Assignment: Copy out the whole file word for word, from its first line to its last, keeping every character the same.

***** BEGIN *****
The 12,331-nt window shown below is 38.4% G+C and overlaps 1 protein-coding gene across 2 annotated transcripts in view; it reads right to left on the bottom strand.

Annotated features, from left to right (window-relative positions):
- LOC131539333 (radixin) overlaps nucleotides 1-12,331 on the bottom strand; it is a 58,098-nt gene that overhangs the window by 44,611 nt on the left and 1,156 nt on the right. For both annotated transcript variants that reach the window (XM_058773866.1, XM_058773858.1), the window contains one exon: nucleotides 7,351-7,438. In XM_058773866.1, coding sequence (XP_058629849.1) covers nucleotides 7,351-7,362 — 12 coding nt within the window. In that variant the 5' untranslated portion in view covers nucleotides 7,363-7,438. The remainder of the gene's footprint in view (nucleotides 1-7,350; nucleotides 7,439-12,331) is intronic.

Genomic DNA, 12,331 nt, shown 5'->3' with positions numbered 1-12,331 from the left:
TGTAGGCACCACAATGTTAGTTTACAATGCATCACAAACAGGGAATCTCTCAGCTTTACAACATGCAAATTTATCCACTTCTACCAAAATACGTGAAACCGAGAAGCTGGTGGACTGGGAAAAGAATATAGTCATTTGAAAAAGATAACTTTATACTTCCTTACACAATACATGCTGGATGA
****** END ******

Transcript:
The 12,331-nt window shown below is 38.4% G+C and overlaps 1 protein-coding gene across 2 annotated transcripts in view; it reads right to left on the bottom strand.

Annotated features, from left to right (window-relative positions):
- LOC131539333 (radixin) overlaps nucleotides 1-12,331 on the bottom strand; it is a 58,098-nt gene that overhangs the window by 44,611 nt on the left and 1,156 nt on the right. For both annotated transcript variants that reach the window (XM_058773866.1, XM_058773858.1), the window contains one exon: nucleotides 7,351-7,438. In XM_058773866.1, coding sequence (XP_058629849.1) covers nucleotides 7,351-7,362 — 12 coding nt within the window. In that variant the 5' untranslated portion in view covers nucleotides 7,363-7,438. The remainder of the gene's footprint in view (nucleotides 1-7,350; nucleotides 7,439-12,331) is intronic.

Genomic DNA, 12,331 nt, shown 5'->3' with positions numbered 1-12,331 from the left:
TGTAGGCACCACAATGTTAGTTTACAATGCATCACAAACAGGGAATCTCTCAGCTTTACAACATGCAAATTTATCCACTTCTACCAAAATACGTGAAACCGAGAAGCTGGTGGACTGGGAAAAGAATATAGTCATTTGAAAAAGATAACTTTATACTTCCTTACACAATACATGCTGGATGA